LSU’s Native American Student Organization is aiming to increase the University’s awareness and appreciation of Native American culture on campus, beginning by planning a return of the organization’s annual powwow.
Communication disorders junior and NASO President Shea Ferguson said powwows are important in terms of spirituality and camaraderie for Native American tribes.
“A powwow is a time for Native American dance and culture exchange,” Ferguson said. “You would typically have a circular dance pattern, and in the middle there’s drummers and singers.”
Native Americans make up less than 1% of the University’s undergraduate student population. There are just 102 American Indian and Alaskan Native undergraduate students at the University, according to the 2019 LSU Fall Facts.
“It’s very underrepresented, but I will tell you that Native American students are typically first-generation students,” Ferguson said.
Ferguson also said several of the first-generation students grew up on reservations, which she described as “insular.” She said transitioning to a diverse college campus can be difficult due to the way these students were raised.
The last NASO powwow was in 2014. However, after many of the organization’s members graduated, NASO lost traction at the University.
“There aren’t enough records to say what happened,” Ferguson said. “I just know that I’m here now, so I’m going to try to get it back.”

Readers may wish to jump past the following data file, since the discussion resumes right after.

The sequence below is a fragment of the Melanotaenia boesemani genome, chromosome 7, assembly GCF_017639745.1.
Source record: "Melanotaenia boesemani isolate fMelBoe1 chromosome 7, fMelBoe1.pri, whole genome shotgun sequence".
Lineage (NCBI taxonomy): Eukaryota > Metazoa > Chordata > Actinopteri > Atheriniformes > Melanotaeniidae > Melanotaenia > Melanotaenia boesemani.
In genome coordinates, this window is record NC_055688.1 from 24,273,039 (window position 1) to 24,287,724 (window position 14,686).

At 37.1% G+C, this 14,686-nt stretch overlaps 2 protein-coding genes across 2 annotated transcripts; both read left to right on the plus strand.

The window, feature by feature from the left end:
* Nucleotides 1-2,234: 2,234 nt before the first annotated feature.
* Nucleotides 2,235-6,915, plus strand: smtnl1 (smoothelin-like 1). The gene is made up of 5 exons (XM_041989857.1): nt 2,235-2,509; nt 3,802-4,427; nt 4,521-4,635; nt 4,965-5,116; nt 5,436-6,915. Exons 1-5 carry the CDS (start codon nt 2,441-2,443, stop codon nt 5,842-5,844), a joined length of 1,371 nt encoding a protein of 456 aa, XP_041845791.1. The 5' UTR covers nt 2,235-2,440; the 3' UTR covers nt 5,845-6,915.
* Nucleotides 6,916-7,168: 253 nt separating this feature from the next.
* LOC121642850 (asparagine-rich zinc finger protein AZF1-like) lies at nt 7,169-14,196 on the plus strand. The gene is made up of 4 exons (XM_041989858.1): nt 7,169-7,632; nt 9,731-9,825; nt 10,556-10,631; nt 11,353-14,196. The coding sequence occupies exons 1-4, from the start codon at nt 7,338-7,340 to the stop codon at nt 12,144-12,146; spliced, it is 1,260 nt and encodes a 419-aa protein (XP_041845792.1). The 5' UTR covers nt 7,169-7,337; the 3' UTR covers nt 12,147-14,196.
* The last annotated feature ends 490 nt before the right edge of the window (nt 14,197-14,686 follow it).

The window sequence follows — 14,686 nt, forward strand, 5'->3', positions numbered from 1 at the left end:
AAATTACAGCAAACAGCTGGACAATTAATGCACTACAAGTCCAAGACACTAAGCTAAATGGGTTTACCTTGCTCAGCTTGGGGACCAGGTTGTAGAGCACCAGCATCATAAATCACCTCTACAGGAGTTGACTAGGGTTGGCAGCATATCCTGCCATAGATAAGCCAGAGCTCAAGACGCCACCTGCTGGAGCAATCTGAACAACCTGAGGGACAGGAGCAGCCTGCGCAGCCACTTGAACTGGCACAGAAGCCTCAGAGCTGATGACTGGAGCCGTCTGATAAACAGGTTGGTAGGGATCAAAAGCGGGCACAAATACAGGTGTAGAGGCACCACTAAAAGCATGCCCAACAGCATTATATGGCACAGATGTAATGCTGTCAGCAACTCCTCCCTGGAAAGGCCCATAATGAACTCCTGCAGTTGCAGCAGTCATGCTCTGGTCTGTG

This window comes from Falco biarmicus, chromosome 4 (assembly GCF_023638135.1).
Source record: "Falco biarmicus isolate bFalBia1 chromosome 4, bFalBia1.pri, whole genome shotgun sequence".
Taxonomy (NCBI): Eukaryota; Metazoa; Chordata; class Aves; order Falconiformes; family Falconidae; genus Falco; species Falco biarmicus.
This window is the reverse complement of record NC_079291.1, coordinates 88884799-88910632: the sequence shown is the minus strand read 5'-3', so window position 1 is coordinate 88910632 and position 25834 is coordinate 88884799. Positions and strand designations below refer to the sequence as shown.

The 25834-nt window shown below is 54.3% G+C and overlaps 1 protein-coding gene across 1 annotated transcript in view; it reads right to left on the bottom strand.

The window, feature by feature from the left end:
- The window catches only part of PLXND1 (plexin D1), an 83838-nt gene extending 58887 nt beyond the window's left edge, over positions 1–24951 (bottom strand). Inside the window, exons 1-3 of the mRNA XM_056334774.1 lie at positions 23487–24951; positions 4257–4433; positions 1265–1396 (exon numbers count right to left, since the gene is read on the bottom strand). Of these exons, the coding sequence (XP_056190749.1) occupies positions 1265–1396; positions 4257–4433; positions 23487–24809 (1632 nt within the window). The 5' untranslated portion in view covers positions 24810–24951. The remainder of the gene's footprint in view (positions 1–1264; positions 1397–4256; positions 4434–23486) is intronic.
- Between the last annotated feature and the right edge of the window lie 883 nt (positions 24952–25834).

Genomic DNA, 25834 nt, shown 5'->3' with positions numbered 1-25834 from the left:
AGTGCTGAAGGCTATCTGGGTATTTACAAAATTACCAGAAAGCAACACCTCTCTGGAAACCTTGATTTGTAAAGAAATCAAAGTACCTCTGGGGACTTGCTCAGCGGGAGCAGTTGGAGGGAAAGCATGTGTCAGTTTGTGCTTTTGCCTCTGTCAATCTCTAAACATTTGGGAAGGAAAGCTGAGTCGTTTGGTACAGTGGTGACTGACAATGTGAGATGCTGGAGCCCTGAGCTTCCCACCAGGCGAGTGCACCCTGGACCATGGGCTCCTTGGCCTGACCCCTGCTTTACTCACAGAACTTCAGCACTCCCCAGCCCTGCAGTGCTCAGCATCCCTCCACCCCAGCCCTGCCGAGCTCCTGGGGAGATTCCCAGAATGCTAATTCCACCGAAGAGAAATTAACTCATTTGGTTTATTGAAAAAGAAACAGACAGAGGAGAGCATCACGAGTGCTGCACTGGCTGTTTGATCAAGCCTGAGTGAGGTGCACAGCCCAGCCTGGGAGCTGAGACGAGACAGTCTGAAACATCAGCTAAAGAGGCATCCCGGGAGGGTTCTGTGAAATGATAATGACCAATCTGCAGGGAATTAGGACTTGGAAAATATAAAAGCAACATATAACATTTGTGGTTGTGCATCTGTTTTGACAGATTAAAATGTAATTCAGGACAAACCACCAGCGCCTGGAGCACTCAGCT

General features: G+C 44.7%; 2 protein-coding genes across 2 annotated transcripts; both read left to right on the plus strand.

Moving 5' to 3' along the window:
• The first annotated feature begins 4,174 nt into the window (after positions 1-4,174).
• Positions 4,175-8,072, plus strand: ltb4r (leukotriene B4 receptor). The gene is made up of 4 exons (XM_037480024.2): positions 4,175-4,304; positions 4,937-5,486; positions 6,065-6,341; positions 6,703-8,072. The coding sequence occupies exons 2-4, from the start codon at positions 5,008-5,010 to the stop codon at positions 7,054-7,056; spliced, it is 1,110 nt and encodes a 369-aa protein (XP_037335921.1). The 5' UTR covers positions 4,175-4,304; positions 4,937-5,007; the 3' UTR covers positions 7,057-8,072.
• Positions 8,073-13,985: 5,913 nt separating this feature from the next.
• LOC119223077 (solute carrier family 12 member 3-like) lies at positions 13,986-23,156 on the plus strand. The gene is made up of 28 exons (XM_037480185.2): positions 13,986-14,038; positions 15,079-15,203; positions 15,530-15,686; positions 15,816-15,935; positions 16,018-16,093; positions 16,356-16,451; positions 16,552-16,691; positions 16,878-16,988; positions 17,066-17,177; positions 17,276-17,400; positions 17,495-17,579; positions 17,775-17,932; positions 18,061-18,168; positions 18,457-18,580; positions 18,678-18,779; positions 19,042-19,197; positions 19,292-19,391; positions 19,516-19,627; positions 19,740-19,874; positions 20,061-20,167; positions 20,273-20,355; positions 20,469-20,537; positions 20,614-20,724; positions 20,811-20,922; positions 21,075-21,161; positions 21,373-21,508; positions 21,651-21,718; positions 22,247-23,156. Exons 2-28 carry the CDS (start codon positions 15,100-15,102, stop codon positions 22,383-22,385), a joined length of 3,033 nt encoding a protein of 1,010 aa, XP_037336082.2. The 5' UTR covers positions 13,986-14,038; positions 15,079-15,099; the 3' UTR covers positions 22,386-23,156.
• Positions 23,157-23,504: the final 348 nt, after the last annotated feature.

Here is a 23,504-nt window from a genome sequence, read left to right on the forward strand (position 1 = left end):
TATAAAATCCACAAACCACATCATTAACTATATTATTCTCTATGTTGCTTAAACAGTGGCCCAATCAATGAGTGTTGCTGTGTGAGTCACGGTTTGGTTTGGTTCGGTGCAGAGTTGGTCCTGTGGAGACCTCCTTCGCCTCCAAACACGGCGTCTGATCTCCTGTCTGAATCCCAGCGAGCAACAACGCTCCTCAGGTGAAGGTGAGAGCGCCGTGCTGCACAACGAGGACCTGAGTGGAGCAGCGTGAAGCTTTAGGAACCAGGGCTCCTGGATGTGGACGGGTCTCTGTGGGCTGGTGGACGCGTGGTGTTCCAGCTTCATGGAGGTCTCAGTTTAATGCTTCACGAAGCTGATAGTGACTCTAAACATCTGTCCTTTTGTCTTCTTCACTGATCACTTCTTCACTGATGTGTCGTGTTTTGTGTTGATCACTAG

Over the past few semesters, Ferguson and other NASO officers have made a concerted effort to shed light on the prominent history of Native American culture and the omnipresent foothold it has on the state of Louisiana.
Ferguson also said the Student Senate has shown interest in the powwow’s return, and could be a key resource in obtaining funding and even local business sponsorships for the event.
“We do think that people will support us,” Ferguson said. “We just have to make enough noise.”
NASO’s efforts come at an exciting time for the University and its Native
American history. Recent studies conducted by the LSU Geology Department suggest that the Indian Mounds on the corner of Cypress and Field House Drive could be the oldest manmade structures in the world.
Following the release of this groundbreaking research, NASO submitted a Letter to the Editor of the Reveille that discussed its plans to work with the University to preserve the Indian Mounds.
“NASO has been attempting to put together, in partnership with the school, [better security for the Indian Mounds], but this can only get done with awareness and involvement,” the statement said. “NASO needs more recognition and acknowledgement from the school so we can get the security for the mounds that they deserve.”
NASO intends to host the powwow in April. The organization has received support from the LSU Agricultural College to find a location for the event. Ferguson hopes that revitalizing this practice on campus will provide the entire student body with a glimpse into the beautiful and storied history of Native Americans who have called Louisiana home for so long.
NASO will hold an informational meeting open to all who are interested on Monday, Feb. 17 in the Office of Multicultural Affairs on the third floor of the LSU Student Union.